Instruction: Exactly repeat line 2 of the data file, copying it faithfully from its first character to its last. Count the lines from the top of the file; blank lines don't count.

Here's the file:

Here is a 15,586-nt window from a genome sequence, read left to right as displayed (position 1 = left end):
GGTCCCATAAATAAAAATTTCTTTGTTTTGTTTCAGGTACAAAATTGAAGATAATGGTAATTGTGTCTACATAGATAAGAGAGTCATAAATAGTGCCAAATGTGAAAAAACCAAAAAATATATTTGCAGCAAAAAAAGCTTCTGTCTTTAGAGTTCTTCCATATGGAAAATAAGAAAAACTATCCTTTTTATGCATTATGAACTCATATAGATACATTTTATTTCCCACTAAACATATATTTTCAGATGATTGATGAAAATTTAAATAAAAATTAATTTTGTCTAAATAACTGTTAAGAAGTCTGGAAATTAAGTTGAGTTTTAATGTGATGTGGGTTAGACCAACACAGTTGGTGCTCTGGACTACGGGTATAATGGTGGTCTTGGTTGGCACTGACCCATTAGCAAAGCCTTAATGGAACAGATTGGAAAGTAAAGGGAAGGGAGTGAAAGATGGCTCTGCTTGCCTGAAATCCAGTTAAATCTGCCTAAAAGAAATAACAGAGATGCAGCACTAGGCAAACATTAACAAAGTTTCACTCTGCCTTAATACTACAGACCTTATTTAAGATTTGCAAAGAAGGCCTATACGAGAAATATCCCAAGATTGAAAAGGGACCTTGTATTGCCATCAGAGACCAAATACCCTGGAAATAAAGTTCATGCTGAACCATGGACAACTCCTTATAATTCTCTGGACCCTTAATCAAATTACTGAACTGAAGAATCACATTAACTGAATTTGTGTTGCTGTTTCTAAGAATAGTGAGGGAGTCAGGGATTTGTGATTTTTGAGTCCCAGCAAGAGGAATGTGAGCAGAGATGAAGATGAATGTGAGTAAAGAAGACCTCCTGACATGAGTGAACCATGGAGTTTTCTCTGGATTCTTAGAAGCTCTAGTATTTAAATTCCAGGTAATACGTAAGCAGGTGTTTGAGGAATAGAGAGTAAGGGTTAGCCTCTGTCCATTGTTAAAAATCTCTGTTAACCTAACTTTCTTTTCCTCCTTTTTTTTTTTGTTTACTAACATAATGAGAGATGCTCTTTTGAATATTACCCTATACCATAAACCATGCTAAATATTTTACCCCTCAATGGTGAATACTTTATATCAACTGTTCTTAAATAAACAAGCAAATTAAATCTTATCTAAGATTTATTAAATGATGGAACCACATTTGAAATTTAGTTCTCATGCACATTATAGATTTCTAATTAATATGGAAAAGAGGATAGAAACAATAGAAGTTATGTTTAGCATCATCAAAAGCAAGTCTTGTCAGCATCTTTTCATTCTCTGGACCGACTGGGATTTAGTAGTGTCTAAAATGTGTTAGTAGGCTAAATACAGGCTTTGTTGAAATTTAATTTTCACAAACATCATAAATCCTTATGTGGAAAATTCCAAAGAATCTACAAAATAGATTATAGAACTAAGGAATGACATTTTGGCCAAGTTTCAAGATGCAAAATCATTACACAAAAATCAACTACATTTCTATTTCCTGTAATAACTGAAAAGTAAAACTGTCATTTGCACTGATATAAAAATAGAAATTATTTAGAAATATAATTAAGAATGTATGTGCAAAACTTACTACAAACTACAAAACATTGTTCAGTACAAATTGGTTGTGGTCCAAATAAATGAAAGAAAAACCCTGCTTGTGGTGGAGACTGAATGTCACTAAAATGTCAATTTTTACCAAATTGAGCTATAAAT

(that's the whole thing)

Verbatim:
GGTCCCATAAATAAAAATTTCTTTGTTTTGTTTCAGGTACAAAATTGAAGATAATGGTAATTGTGTCTACATAGATAAGAGAGTCATAAATAGTGCCAAATGTGAAAAAACCAAAAAATATATTTGCAGCAAAAAAAGCTTCTGTCTTTAGAGTTCTTCCATATGGAAAATAAGAAAAACTATCCTTTTTATGCATTATGAACTCATATAGATACATTTTATTTCCCACTAAACATATATTTTCAGATGATTGATGAAAATTTAAATAAAAATTAATTTTGTCTAAATAACTGTTAAGAAGTCTGGAAATTAAGTTGAGTTTTAATGTGATGTGGGTTAGACCAACACAGTTGGTGCTCTGGACTACGGGTATAATGGTGGTCTTGGTTGGCACTGACCCATTAGCAAAGCCTTAATGGAACAGATTGGAAAGTAAAGGGAAGGGAGTGAAAGATGGCTCTGCTTGCCTGAAATCCAGTTAAATCTGCCTAAAAGAAATAACAGAGATGCAGCACTAGGCAAACATTAACAAAGTTTCACTCTGCCTTAATACTACAGACCTTATTTAAGATTTGCAAAGAAGGCCTATACGAGAAATATCCCAAGATTGAAAAGGGACCTTGTATTGCCATCAGAGACCAAATACCCTGGAAATAAAGTTCATGCTGAACCATGGACAACTCCTTATAATTCTCTGGACCCTTAATCAAATTACTGAACTGAAGAATCACATTAACTGAATTTGTGTTGCTGTTTCTAAGAATAGTGAGGGAGTCAGGGATTTGTGATTTTTGAGTCCCAGCAAGAGGAATGTGAGCAGAGATGAAGATGAATGTGAGTAAAGAAGACCTCCTGACATGAGTGAACCATGGAGTTTTCTCTGGATTCTTAGAAGCTCTAGTATTTAAATTCCAGGTAATACGTAAGCAGGTGTTTGAGGAATAGAGAGTAAGGGTTAGCCTCTGTCCATTGTTAAAAATCTCTGTTAACCTAACTTTCTTTTCCTCCTTTTTTTTTTTGTTTACTAACATAATGAGAGATGCTCTTTTGAATATTACCCTATACCATAAACCATGCTAAATATTTTACCCCTCAATGGTGAATACTTTATATCAACTGTTCTTAAATAAACAAGCAAATTAAATCTTATCTAAGATTTATTAAATGATGGAACCACATTTGAAATTTAGTTCTCATGCACATTATAGATTTCTAATTAATATGGAAAAGAGGATAGAAACAATAGAAGTTATGTTTAGCATCATCAAAAGCAAGTCTTGTCAGCATCTTTTCATTCTCTGGACCGACTGGGATTTAGTAGTGTCTAAAATGTGTTAGTAGGCTAAATACAGGCTTTGTTGAAATTTAATTTTCACAAACATCATAAATCCTTATGTGGAAAATTCCAAAGAATCTACAAAATAGATTATAGAACTAAGGAATGACATTTTGGCCAAGTTTCAAGATGCAAAATCATTACACAAAAATCAACTACATTTCTATTTCCTGTAATAACTGAAAAGTAAAACTGTCATTTGCACTGATATAAAAATAGAAATTATTTAGAAATATAATTAAGAATGTATGTGCAAAACTTACTACAAACTACAAAACATTGTTCAGTACAAATTGGTTGTGGTCCAAATAAATGAAAGAAAAACCCTGCTTGTGGTGGAGACTGAATGTCACTAAAATGTCAATTTTTACCAAATTGAGCTATAAAT